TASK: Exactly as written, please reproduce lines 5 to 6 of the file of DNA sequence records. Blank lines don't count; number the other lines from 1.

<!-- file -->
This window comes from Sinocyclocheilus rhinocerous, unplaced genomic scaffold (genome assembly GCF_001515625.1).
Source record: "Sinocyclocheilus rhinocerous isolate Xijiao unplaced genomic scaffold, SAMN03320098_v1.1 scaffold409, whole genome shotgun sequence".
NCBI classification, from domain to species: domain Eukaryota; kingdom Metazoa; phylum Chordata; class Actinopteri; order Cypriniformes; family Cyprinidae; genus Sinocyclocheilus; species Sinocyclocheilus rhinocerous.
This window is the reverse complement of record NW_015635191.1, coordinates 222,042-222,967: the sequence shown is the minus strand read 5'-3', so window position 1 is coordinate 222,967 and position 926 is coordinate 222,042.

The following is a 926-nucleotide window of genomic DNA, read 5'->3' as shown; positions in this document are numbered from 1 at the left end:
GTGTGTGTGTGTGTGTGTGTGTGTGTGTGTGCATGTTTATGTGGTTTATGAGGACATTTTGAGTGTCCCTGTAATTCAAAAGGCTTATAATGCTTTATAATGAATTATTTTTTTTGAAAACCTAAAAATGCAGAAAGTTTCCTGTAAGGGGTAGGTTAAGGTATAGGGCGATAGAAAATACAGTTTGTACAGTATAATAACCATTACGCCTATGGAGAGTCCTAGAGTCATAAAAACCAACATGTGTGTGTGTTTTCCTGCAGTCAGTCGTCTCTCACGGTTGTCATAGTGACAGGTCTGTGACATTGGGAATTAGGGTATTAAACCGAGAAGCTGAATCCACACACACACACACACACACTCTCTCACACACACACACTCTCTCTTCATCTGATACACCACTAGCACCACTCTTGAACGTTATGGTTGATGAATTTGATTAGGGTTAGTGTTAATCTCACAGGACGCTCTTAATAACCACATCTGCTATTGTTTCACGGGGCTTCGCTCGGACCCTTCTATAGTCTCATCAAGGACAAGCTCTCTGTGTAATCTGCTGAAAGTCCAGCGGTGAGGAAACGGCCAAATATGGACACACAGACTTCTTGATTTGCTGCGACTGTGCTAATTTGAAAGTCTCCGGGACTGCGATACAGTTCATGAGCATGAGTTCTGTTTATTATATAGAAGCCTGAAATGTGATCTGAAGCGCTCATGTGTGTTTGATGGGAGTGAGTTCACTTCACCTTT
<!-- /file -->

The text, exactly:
The following is a 926-nucleotide window of genomic DNA, read 5'->3' as shown; positions in this document are numbered from 1 at the left end:
GTGTGTGTGTGTGTGTGTGTGTGTGTGTGTGCATGTTTATGTGGTTTATGAGGACATTTTGAGTGTCCCTGTAATTCAAAAGGCTTATAATGCTTTATAATGAATTATTTTTTTTGAAAACCTAAAAATGCAGAAAGTTTCCTGTAAGGGGTAGGTTAAGGTATAGGGCGATAGAAAATACAGTTTGTACAGTATAATAACCATTACGCCTATGGAGAGTCCTAGAGTCATAAAAACCAACATGTGTGTGTGTTTTCCTGCAGTCAGTCGTCTCTCACGGTTGTCATAGTGACAGGTCTGTGACATTGGGAATTAGGGTATTAAACCGAGAAGCTGAATCCACACACACACACACACACACTCTCTCACACACACACACTCTCTCTTCATCTGATACACCACTAGCACCACTCTTGAACGTTATGGTTGATGAATTTGATTAGGGTTAGTGTTAATCTCACAGGACGCTCTTAATAACCACATCTGCTATTGTTTCACGGGGCTTCGCTCGGACCCTTCTATAGTCTCATCAAGGACAAGCTCTCTGTGTAATCTGCTGAAAGTCCAGCGGTGAGGAAACGGCCAAATATGGACACACAGACTTCTTGATTTGCTGCGACTGTGCTAATTTGAAAGTCTCCGGGACTGCGATACAGTTCATGAGCATGAGTTCTGTTTATTATATAGAAGCCTGAAATGTGATCTGAAGCGCTCATGTGTGTTTGATGGGAGTGAGTTCACTTCACCTTT